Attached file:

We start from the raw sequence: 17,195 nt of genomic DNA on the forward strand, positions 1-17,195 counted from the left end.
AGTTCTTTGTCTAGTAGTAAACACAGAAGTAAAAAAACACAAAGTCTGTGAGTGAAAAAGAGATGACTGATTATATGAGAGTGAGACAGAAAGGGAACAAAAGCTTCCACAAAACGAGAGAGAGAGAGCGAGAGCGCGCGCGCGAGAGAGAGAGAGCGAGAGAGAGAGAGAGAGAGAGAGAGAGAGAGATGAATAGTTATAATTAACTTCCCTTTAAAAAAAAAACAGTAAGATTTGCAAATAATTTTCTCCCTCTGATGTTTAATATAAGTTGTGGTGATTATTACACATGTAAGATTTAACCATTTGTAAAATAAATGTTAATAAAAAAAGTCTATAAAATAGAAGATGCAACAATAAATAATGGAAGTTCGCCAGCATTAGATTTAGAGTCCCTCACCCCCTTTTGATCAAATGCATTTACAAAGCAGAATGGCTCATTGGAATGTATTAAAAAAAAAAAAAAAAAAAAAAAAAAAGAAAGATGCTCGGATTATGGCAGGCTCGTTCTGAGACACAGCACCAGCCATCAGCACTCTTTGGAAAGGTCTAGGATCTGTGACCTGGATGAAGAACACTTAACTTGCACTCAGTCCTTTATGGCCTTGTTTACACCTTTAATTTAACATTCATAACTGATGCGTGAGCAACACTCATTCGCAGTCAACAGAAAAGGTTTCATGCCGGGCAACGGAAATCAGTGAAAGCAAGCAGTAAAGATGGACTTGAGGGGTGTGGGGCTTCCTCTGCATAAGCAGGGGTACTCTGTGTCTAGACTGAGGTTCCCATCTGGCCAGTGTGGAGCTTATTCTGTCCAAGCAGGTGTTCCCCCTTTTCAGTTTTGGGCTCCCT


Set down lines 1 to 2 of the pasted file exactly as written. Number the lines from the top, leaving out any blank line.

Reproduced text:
We start from the raw sequence: 17,195 nt of genomic DNA on the forward strand, positions 1-17,195 counted from the left end.
AGTTCTTTGTCTAGTAGTAAACACAGAAGTAAAAAAACACAAAGTCTGTGAGTGAAAAAGAGATGACTGATTATATGAGAGTGAGACAGAAAGGGAACAAAAGCTTCCACAAAACGAGAGAGAGAGAGCGAGAGCGCGCGCGCGAGAGAGAGAGAGCGAGAGAGAGAGAGAGAGAGAGAGAGAGAGAGATGAATAGTTATAATTAACTTCCCTTTAAAAAAAAAACAGTAAGATTTGCAAATAATTTTCTCCCTCTGATGTTTAATATAAGTTGTGGTGATTATTACACATGTAAGATTTAACCATTTGTAAAATAAATGTTAATAAAAAAAGTCTATAAAATAGAAGATGCAACAATAAATAATGGAAGTTCGCCAGCATTAGATTTAGAGTCCCTCACCCCCTTTTGATCAAATGCATTTACAAAGCAGAATGGCTCATTGGAATGTATTAAAAAAAAAAAAAAAAAAAAAAAAAAAGAAAGATGCTCGGATTATGGCAGGCTCGTTCTGAGACACAGCACCAGCCATCAGCACTCTTTGGAAAGGTCTAGGATCTGTGACCTGGATGAAGAACACTTAACTTGCACTCAGTCCTTTATGGCCTTGTTTACACCTTTAATTTAACATTCATAACTGATGCGTGAGCAACACTCATTCGCAGTCAACAGAAAAGGTTTCATGCCGGGCAACGGAAATCAGTGAAAGCAAGCAGTAAAGATGGACTTGAGGGGTGTGGGGCTTCCTCTGCATAAGCAGGGGTACTCTGTGTCTAGACTGAGGTTCCCATCTGGCCAGTGTGGAGCTTATTCTGTCCAAGCAGGTGTTCCCCCTTTTCAGTTTTGGGCTCCCT